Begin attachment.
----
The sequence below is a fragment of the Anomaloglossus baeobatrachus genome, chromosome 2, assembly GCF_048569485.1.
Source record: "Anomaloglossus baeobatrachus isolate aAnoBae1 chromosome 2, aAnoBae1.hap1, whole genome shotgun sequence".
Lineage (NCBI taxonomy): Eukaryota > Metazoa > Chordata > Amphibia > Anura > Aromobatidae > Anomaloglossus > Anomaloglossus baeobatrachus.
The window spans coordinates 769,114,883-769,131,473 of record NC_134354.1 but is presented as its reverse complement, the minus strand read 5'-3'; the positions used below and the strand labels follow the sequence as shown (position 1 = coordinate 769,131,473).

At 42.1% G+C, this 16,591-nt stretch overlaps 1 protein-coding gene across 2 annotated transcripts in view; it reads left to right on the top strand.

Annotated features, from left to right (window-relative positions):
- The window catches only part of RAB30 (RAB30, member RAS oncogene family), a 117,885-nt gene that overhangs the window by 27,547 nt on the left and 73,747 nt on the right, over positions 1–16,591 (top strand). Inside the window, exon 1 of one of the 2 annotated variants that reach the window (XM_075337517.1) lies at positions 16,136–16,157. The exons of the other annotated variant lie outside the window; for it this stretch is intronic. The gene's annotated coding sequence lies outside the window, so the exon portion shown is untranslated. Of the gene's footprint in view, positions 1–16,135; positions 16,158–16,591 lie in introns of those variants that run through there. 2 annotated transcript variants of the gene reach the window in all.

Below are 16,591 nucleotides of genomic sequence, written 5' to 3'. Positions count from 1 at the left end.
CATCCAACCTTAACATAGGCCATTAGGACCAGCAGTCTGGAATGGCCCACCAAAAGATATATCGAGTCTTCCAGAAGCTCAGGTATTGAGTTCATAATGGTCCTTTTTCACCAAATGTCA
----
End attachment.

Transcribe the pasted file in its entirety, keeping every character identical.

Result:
The sequence below is a fragment of the Anomaloglossus baeobatrachus genome, chromosome 2, assembly GCF_048569485.1.
Source record: "Anomaloglossus baeobatrachus isolate aAnoBae1 chromosome 2, aAnoBae1.hap1, whole genome shotgun sequence".
Lineage (NCBI taxonomy): Eukaryota > Metazoa > Chordata > Amphibia > Anura > Aromobatidae > Anomaloglossus > Anomaloglossus baeobatrachus.
The window spans coordinates 769,114,883-769,131,473 of record NC_134354.1 but is presented as its reverse complement, the minus strand read 5'-3'; the positions used below and the strand labels follow the sequence as shown (position 1 = coordinate 769,131,473).

At 42.1% G+C, this 16,591-nt stretch overlaps 1 protein-coding gene across 2 annotated transcripts in view; it reads left to right on the top strand.

Annotated features, from left to right (window-relative positions):
- The window catches only part of RAB30 (RAB30, member RAS oncogene family), a 117,885-nt gene that overhangs the window by 27,547 nt on the left and 73,747 nt on the right, over positions 1–16,591 (top strand). Inside the window, exon 1 of one of the 2 annotated variants that reach the window (XM_075337517.1) lies at positions 16,136–16,157. The exons of the other annotated variant lie outside the window; for it this stretch is intronic. The gene's annotated coding sequence lies outside the window, so the exon portion shown is untranslated. Of the gene's footprint in view, positions 1–16,135; positions 16,158–16,591 lie in introns of those variants that run through there. 2 annotated transcript variants of the gene reach the window in all.

Below are 16,591 nucleotides of genomic sequence, written 5' to 3'. Positions count from 1 at the left end.
CATCCAACCTTAACATAGGCCATTAGGACCAGCAGTCTGGAATGGCCCACCAAAAGATATATCGAGTCTTCCAGAAGCTCAGGTATTGAGTTCATAATGGTCCTTTTTCACCAAATGTCA